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You’ll never guess this one quick trick to diagnose problems with your graphs and then make improvements

The trick is to consider graphs as comparisons.

Here’s the story. This post from several years ago shows a confusing and misleading pair of pie charts from a Kenyan election:

The quick reaction would be to say, ha ha, pie charts. But that’s not my point here. Sure, pie charts have problems and I think they’re almost never the right way to share data. But sometimes they’re not so bad.

To see the problem with the above display, we have to go back to first principles. And, with graphs, the first principle is always to consider what comparisons you would like to display, and what comparisons does the graph facilitate.

In this example, the main goal seems to be to compare the official results to the new exit poll. Thus, there are four comparisons to be made in parallel. A second goal is to compare the four categories within each dataset.

What about the pie charts? What comparisons do they easily allow?

The most salient point of any pie chart is that the percentages add up to 100%. So the first thing the graphs do is allow each of the proportions to be visually compared to the reference points of 100%, 50%, and 0%, and also 25% and 75%. We can see pretty clearly that in each dataset there are no candidates who received more than 50%, and there are two candidates who received between 25% and 50%.

But the pair of pie charts do not make it at all easy to compare each candidate from official results to the new poll. Part of that is perverse design choices, as the locations of the four “slices” have been permuted from one pie to another. But even if that had not been done—even if the four categories had been kept in pretty much the same position in each graph, and even if the coloring had been kept consistent—it would still be very difficult to compare angles of the different pies.

Basically the only way you can do it is to compare the numbers. And in that case a table would be clearer, as the relevant pairs could be written side by side. I’d prefer a dot plot.

Why, then, the pie? Part of this must be sheer convenience: whoever made these plots happened to know to make pies. But I think it’s more than that. I think the real appeal of the pie is that it graphically shows the percentages adding up to 100. And, sure, that’s something, but in this case it doesn’t really help with what I think is the key comparison of interest.

I had the same problem with Florence Nightingale’s clock plot. People think that graph is the coolest thing in the world—the wheel of time and all that—but it doesn’t facilitate the time-series comparisons that are the real goal in that example.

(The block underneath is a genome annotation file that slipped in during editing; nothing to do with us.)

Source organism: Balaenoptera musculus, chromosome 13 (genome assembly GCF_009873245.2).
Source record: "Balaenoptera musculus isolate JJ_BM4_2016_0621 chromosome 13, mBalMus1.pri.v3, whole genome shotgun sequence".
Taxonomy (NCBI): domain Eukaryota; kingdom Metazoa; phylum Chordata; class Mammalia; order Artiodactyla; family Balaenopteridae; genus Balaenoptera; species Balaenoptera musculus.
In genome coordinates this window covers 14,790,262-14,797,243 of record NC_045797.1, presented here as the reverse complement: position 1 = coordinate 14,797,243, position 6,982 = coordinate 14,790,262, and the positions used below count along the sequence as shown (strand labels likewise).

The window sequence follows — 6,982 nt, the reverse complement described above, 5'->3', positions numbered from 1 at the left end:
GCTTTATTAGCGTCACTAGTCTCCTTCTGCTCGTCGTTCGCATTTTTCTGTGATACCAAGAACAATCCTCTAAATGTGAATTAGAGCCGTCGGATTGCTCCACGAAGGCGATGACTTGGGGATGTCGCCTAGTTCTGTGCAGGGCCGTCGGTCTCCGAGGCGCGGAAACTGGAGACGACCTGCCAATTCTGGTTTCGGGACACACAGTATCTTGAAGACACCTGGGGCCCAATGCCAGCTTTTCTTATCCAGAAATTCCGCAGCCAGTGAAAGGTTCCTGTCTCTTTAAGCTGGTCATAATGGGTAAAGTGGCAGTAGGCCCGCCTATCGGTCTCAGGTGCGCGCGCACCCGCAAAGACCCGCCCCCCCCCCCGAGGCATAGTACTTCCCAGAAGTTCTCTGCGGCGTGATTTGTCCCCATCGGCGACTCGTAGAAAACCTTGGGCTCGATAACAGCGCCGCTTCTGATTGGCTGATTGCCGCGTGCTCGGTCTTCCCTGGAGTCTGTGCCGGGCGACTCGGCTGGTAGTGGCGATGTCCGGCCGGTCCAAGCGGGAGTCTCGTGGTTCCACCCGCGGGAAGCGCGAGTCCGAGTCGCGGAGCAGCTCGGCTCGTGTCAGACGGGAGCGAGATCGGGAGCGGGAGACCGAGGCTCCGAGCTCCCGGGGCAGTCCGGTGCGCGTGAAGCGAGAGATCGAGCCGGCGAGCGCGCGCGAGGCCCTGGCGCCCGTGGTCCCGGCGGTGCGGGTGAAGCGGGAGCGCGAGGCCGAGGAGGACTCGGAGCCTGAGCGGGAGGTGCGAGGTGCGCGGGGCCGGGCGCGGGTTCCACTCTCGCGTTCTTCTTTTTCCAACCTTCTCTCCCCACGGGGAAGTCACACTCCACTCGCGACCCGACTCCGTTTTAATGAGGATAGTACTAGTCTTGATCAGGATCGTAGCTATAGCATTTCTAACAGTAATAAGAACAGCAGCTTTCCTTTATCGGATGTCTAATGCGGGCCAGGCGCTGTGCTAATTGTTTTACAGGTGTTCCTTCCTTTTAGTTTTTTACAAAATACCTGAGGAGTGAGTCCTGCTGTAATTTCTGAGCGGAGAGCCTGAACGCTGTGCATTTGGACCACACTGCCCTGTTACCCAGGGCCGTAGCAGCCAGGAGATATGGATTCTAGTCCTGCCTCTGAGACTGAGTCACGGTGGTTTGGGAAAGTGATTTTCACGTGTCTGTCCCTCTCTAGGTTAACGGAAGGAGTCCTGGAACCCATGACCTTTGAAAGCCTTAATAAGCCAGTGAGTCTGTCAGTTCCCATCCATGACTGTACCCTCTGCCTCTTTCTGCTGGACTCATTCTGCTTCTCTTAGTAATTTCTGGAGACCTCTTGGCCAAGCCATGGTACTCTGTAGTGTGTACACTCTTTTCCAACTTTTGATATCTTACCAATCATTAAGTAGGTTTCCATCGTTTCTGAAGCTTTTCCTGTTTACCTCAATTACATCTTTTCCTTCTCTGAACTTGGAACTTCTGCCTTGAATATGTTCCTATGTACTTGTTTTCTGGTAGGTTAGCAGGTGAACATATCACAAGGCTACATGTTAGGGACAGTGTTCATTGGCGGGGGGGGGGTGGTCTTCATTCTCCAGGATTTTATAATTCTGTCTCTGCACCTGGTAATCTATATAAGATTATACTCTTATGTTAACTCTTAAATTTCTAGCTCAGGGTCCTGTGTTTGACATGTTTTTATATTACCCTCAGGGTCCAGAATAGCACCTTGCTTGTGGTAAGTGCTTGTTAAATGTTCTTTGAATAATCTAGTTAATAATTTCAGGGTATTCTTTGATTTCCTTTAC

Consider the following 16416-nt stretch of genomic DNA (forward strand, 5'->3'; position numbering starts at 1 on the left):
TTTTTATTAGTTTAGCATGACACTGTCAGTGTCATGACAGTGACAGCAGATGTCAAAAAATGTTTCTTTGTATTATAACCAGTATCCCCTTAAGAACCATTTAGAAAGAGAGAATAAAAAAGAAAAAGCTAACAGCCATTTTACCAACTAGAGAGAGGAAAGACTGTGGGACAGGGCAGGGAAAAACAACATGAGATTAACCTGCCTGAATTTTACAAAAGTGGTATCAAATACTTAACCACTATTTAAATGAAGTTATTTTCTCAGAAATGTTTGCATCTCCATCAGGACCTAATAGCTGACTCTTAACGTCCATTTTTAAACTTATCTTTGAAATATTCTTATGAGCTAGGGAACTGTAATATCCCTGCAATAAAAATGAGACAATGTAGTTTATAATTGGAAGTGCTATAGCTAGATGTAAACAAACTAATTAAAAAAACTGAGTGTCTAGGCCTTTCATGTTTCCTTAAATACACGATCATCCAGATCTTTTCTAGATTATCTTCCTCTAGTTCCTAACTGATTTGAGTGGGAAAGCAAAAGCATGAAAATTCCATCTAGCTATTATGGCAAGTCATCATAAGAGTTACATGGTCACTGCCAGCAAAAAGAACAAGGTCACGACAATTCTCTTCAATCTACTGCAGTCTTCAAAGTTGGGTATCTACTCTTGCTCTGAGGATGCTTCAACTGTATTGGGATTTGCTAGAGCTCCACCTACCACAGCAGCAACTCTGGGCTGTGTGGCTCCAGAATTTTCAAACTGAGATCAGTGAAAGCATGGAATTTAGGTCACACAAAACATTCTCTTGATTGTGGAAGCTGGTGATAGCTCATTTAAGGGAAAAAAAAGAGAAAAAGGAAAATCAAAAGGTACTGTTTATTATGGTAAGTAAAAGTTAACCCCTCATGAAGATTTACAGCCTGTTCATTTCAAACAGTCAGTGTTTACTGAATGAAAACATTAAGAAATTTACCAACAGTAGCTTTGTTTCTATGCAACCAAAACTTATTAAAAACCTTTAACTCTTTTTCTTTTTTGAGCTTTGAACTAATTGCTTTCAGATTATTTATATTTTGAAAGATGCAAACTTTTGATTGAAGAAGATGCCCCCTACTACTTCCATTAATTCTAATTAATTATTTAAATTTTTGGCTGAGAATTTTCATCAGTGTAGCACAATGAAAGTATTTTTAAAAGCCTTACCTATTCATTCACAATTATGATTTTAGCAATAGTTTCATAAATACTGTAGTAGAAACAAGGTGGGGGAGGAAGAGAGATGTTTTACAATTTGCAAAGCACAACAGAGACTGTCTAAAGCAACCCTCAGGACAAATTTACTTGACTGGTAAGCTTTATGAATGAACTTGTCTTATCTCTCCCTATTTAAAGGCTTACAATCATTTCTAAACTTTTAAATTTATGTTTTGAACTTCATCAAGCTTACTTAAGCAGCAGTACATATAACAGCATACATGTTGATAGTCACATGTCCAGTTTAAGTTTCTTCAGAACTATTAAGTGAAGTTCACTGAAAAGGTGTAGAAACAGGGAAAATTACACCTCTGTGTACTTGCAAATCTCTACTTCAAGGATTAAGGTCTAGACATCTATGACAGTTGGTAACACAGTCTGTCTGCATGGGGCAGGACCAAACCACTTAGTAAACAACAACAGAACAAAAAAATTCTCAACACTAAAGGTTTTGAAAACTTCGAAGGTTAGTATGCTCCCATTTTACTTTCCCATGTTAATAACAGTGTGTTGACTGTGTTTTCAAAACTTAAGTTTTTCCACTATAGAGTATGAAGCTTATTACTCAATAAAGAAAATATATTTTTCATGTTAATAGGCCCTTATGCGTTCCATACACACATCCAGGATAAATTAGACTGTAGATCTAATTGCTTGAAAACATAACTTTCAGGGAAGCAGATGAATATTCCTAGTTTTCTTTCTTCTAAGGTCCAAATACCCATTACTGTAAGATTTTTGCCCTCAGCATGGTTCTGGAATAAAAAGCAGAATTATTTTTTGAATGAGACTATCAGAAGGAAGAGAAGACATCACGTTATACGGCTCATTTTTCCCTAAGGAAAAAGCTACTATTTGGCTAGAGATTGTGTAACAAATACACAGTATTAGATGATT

So, again, the point is not simply Don’t do pie charts (although I would endorse that message).

Rather, the point is: When making graphs, think about the comparisons you want readers to be able to visualize, and then evaluate possible displays based on their performance in making such comparisons clear.

6 Comments

  1. Keith O'Rourke says:

    “The best maxim in writing[graphing], perhaps, is really to love your reader[viewer] for his[their] own sake.”

    Charles S. Peirce, W1: 9, 17 March 1888

  2. Kyle C says:

    Note to self, use the verb “permuted” more.

    • Martha (Smith) says:

      Or perhaps: Don’t use “permuted” when “changed” will do?

      • Andrew says:

        Martha:

        “Permuted” is more specific than “changed.” I can permute the numbers (1, 2, 3, 4) to, say, (1, 3, 4, 2). I can change the numbers (1, 2, 3, 4) to (1, 3, 4, 2), but I can also change them to, say (1, 1, 18, 4). In the post above I said “permute” because I was speaking specifically of a permutation, not just a change.

        • Martha (Smith) says:

          Yes, but the context was “the locations … were permuted”, and in this context “the locations … were changed” would also be accurate — and would be better for a lay (not mathematicalyl sophisticated) audience. I think part of the reason I made this comment was that I had just read your post on communicating statistics, where you said, “Always keep in mind your goals and your audience.”

          (Also, “rearranged” would be suitable, and perhaps slightly better than “changed”.)

  3. Linda Seebach says:

    The Economist favors half-pie (semi-circle) charts of, say, party shares pre- and post-election, with a smaller semi-circle nested inside a larger one on the same base (and the slices in the same order). It seems admirably clear and easy to interpret.

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